Clickbait might get a boost in page views but could be harming your brand and reputation while taking the time to create valuable content can form a relationship with your customers.
Content marketing has a clickbait problem.
Spend any amount of time on the Internet, and those promoted stories start popping up. They're not particularly subtle.
"Putting a girl in a bikini, putting a cut cate picture -- all the tactics that get you to click on promoted content -- but that is clearly just click-baiting you into something you didn't expect," said Peyman Nilforoush, CEO and co-founder of inPowered, which helps companies promote stories on the Internet.
Clickbait has recently become a flashpoint, with Facebook announcing a crackdown on it, and BuzzFeed proclaiming that it "doesn't do" clickbait.
It's an issue that is well-recognized in the marketing community. Barry Feldman, an online marketing consultant, said the promotion of clickbait has as much to do with poor-quality content, as it does with tricking users into clicking.
"Every media channel and the content delivered through it is littered with painfully high levels of crap. For the consumers of the media, it's a nuisance we must (and have learned to) live with," Feldman told Mashable in an email. "The real owners of the problem are the brands publishing the junk. They fail to make deposits in the trust bank, so their credibility takes a beating."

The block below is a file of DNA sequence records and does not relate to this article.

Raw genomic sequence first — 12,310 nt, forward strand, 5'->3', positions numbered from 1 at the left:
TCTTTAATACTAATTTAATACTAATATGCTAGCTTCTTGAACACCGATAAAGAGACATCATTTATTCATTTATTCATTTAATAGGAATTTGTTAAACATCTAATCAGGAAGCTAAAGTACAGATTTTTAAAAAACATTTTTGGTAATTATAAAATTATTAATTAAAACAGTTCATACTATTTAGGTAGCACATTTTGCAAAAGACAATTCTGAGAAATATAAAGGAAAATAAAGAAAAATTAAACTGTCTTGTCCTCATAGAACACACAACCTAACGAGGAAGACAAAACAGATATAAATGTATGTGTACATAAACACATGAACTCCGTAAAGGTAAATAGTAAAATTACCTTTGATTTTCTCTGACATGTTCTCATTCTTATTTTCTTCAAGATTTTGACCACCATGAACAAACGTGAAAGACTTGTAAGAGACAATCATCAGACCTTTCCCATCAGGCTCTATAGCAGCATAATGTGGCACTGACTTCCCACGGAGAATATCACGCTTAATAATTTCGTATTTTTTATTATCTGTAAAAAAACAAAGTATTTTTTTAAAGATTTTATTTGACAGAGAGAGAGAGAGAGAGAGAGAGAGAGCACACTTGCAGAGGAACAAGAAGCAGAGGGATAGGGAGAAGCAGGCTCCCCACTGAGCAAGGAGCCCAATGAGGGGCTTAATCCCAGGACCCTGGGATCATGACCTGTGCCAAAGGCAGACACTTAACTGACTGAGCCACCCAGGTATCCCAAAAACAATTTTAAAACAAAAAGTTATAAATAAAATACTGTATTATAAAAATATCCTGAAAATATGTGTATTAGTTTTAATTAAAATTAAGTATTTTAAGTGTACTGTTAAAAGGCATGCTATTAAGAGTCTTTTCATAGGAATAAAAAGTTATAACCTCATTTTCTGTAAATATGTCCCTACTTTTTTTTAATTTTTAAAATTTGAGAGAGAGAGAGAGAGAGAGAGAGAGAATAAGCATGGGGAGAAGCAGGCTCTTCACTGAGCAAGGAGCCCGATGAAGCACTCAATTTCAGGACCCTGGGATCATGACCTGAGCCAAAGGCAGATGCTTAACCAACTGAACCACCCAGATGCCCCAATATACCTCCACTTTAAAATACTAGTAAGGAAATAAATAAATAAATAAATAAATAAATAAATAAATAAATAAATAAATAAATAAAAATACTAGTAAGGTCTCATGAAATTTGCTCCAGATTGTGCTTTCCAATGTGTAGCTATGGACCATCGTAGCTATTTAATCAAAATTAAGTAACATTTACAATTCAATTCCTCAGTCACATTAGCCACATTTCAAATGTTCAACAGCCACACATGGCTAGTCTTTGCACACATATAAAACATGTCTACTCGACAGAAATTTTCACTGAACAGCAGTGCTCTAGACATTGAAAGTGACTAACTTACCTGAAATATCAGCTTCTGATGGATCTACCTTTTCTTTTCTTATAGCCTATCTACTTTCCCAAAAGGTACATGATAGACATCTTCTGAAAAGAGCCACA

The classic definition of clickbait -- an article that doesn't end up delivering on its headline or photo -- has expanded to include this kind of "crap" content. Nilforoush said content marketers frequently change headlines and photos on articles that they are promoting to attract more clicks.
The result is a decline in effectiveness. Internet users have caught on, and bounce away quickly as a result. Nilforoush said 33% of users who click on promoted content tend to leave before 15 seconds, and less than one-fourth scroll down the page, according to Chartbeat, which provides real-time analytics for publishers and media-content creators. In comparison, 71% of users scroll down regular editorial content.
A major issue is the reliance on clicks as a metric. Many content creators have already moved away from clicks in favor of metrics, such as shares and time spent on a page. Content marketers have been a bit slower.
"It's totally an issue with how we're measuring it," said marketing consultant Brian Honigman. "If you solely base your metrics for success on one measurement, it's going to be flawed."
In an attempt to shift away from this model, Nilforoush said inPowered is changing how it charges customers, from clicks, to shares and time spent. He sees the move as necessary to avoid the pitfalls of other, now defunct online advertising strategies.
"Over time, you're losing trust, and as a result, you're not going to click," he said. "And native will go the route of banner ads."
Read more from the source: Mashable